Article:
The decision to move from a home to a ‘smart’ home is a big one. If one is at a planning stage, the shift is still pretty easy, but if someone wants to modify the existing, it could require some more thought. The need to have a smart home depends on every person’s requirement for change.
The next questions are what products to go for, what connectivity, brands or networks.
There is no one-stop-solution when it comes to these smart home technologies, but we would like to give you an idea about the existing options available for you to choose from.
What is Smart Home Hub?
A smart home hub is a hardware or software that connects devices on a home automation network and controls communications among them.
Bluetooth, Z-Wave to Zigbee and WeMo, these are some of the networks used for wireless communication by smart home devices for connectivity. A Smart Home Hub in this situation acts as a common link for communication between all the devices.
It accepts data from one device and then transfers it to the other device in a form that it understands the command. It, in the simplest way, can connect to all the devices following different communication to coordinate with each other through one point source.
- One-point connectivity: It binds together various devices on the smart home network to work on a centralized platform. The associated smart home app acts as a “universal remote” for all smart home devices, allowing the owner to monitor elements of the smart home network and automate, schedule and control tasks.
- Decongest network: It diverts traffic off Wi-Fi or Bluetooth.
- Remote Access: With all the smart home devices connected in the home, users can also remotely access the various systems and control them while away from home with their smart home app.
Smart Home Hub, a necessity?
If you’re using Apple’s HomeKit, you can certainly get started through the application. But for a remote access, a Smart Hub is required that can act as an iPad, Home Pod or an Apple Tv to give out commands when away from the device.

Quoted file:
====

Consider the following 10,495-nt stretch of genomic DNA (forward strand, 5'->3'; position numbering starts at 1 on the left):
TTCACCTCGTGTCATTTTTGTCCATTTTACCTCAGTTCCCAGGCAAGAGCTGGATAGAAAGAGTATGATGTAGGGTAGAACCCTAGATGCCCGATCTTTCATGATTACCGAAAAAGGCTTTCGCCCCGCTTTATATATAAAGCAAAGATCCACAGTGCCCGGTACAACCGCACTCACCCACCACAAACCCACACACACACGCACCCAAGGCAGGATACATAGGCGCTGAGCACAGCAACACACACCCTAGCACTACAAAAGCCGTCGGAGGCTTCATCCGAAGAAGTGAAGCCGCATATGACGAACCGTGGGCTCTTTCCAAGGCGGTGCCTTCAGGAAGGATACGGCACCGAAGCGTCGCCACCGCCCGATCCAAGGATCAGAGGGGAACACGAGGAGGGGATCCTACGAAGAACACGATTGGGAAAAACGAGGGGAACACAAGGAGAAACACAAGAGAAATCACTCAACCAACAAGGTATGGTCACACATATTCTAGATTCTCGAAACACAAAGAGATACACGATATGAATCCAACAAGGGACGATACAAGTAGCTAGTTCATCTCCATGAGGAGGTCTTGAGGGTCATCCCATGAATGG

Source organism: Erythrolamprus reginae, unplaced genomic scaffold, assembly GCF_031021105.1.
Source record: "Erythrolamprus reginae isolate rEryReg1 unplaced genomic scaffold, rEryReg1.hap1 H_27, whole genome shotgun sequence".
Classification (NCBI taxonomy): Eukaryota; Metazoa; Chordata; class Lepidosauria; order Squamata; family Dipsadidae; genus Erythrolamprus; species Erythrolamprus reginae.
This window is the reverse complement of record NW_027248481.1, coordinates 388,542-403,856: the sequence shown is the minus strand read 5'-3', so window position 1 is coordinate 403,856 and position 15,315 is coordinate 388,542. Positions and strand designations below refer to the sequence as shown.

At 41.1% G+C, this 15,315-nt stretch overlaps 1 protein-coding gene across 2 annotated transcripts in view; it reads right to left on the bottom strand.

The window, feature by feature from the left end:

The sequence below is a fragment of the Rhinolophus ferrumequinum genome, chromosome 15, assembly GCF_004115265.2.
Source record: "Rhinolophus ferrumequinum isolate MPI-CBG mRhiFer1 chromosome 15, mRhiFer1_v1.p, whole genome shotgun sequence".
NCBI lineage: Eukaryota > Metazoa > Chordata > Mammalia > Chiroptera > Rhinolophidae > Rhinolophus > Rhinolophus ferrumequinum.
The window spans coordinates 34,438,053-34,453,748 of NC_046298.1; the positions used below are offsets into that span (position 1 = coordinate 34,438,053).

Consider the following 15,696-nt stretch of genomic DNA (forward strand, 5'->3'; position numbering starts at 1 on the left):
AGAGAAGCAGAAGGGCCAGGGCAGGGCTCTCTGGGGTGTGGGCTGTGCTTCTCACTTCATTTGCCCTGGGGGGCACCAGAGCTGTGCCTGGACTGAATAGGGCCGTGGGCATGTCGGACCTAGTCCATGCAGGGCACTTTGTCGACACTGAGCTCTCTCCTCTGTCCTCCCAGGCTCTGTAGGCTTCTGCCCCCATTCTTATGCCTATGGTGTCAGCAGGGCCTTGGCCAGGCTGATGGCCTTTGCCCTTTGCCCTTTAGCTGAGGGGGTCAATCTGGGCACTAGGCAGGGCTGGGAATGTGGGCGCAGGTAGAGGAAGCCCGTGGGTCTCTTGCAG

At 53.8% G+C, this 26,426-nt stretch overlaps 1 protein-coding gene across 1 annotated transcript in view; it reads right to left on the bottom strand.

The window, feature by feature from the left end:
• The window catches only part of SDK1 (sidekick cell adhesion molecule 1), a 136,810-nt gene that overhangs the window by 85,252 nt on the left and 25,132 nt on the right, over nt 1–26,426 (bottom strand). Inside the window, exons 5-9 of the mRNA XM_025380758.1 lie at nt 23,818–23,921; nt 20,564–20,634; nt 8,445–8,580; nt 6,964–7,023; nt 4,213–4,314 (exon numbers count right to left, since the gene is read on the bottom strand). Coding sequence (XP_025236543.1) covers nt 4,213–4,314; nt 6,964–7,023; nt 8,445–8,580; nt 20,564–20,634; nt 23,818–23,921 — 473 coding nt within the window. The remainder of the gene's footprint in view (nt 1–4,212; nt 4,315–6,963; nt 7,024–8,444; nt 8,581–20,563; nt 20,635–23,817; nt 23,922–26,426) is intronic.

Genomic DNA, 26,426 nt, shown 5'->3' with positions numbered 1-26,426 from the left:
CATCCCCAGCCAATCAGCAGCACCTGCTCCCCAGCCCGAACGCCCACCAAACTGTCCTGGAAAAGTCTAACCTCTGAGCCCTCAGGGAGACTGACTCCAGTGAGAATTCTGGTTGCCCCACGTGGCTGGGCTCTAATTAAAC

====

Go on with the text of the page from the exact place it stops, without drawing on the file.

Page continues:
Purpose of a Smart Home Hub
Smart home hubs are able to control many smart home and IoT-enabled devices and systems, including smart sensors on thermostats, lightbulbs, outlets & switches, door locks & sensors, doorbells, garage door openers, energy monitors, and window treatments/coverings and sensors. They can also control motion sensors, flood & leak sensors, smart radios & speakers, security systems & cameras, smoke & carbon monoxide detectors, irrigation controllers, fans, water heaters, and other household appliances.
Since all these smart home devices come with their own application setup and communication network, it gets really tricky to integrate the services of all the devices as they fail to communicate with each other in their existing communication network.
For example: In case of an emergency, the smoke detector senses fire but due to inability to communicate it cannot command the locks to open for easier firefighting access. In such cases, the Smart Home Hub can provide a centralized command center.
Factors to consider before buying a Smart Home hub
- Connection: Some smart home hubs require a direct connection to your router, like the SmartThings hub, while others connect over Wi-Fi.
- Voice Control: If you want to control your devices using nothing but voice commands, choose a hub that makes this possible. Check if it can integrate with your smart speaker(e.g. Amazon Alexa or Google Home).
- Integration: This means the number of devices that can be connected to the Hub. For some Hubs offer more integrations than others. The number of integration available is different for different hubs; for e.g. Harmony by Logitech only connects up to eight smart home devices.
- Operating System compatibility: All smart home hubs are expected to be compatible with both Android and iOS phones. If you have a Windows phone, though, it’s better to check up on compatibility before committing to purchase.
- Network Compatibility: It’s important to know what standards (Zigbee, Z-Wave, Bluetooth, Wi-Fi) your smart home devices use and ensure the hub can accommodate them.
- Smart Home App: Most smart home hubs are accessed through a smartphone app. There are also some options available through a PC or Mac.
Smart Home Hub security
As these devices connect to the internet and communicate wirelessly, there are chances of the data being hacked. As in these cases the privacy of the user is at stake, it is important we keep certain things in mind to be safe from any such unwanted incidents
To prevent security issues within a smart home hub and entire smart home network, it is suggested to use multifactor authentication, change any default usernames or passwords, update software & firmware and never share serial numbers, IP addresses or other sensitive network information. The use of antimalware and avoidance of public Wi-Fi are also advised. Segmenting IoT traffic to a guest network is another option.
Smart Home Hub can make your life fairly simpler by controlling all your smart devices. It will not only save you a lot of time & effort but also aid you in times of dire need. You can finally stop worrying and make your life easier. We have discussed the pros and cons of Smart Home Hub. We hope you find it helpful for your home.